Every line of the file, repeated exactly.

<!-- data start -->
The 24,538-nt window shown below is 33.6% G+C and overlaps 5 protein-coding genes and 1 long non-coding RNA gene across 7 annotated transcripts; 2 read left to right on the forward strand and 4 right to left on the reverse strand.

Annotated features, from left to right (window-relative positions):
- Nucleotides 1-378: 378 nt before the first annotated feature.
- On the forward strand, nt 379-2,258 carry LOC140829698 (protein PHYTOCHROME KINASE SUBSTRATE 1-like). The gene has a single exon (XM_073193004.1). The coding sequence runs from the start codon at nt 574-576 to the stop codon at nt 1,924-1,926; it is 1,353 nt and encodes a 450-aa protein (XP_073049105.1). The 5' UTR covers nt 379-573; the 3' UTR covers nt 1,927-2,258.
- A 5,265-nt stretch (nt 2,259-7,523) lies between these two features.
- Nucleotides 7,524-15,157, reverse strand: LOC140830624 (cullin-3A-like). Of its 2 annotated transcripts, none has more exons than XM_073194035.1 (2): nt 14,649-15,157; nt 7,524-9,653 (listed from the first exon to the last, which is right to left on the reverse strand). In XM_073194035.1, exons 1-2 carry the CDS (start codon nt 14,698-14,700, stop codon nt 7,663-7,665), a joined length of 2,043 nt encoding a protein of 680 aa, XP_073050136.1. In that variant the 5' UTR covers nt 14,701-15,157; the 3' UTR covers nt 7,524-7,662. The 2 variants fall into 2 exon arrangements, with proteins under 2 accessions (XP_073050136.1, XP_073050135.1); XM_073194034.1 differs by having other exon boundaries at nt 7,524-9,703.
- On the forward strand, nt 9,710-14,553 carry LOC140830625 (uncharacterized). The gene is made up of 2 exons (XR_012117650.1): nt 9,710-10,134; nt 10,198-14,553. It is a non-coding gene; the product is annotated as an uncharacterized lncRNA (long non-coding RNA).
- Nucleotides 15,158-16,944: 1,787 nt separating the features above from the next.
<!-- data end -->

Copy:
The 24,538-nt window shown below is 33.6% G+C and overlaps 5 protein-coding genes and 1 long non-coding RNA gene across 7 annotated transcripts; 2 read left to right on the forward strand and 4 right to left on the reverse strand.

Annotated features, from left to right (window-relative positions):
- Nucleotides 1-378: 378 nt before the first annotated feature.
- On the forward strand, nt 379-2,258 carry LOC140829698 (protein PHYTOCHROME KINASE SUBSTRATE 1-like). The gene has a single exon (XM_073193004.1). The coding sequence runs from the start codon at nt 574-576 to the stop codon at nt 1,924-1,926; it is 1,353 nt and encodes a 450-aa protein (XP_073049105.1). The 5' UTR covers nt 379-573; the 3' UTR covers nt 1,927-2,258.
- A 5,265-nt stretch (nt 2,259-7,523) lies between these two features.
- Nucleotides 7,524-15,157, reverse strand: LOC140830624 (cullin-3A-like). Of its 2 annotated transcripts, none has more exons than XM_073194035.1 (2): nt 14,649-15,157; nt 7,524-9,653 (listed from the first exon to the last, which is right to left on the reverse strand). In XM_073194035.1, exons 1-2 carry the CDS (start codon nt 14,698-14,700, stop codon nt 7,663-7,665), a joined length of 2,043 nt encoding a protein of 680 aa, XP_073050136.1. In that variant the 5' UTR covers nt 14,701-15,157; the 3' UTR covers nt 7,524-7,662. The 2 variants fall into 2 exon arrangements, with proteins under 2 accessions (XP_073050136.1, XP_073050135.1); XM_073194034.1 differs by having other exon boundaries at nt 7,524-9,703.
- On the forward strand, nt 9,710-14,553 carry LOC140830625 (uncharacterized). The gene is made up of 2 exons (XR_012117650.1): nt 9,710-10,134; nt 10,198-14,553. It is a non-coding gene; the product is annotated as an uncharacterized lncRNA (long non-coding RNA).
- Nucleotides 15,158-16,944: 1,787 nt separating the features above from the next.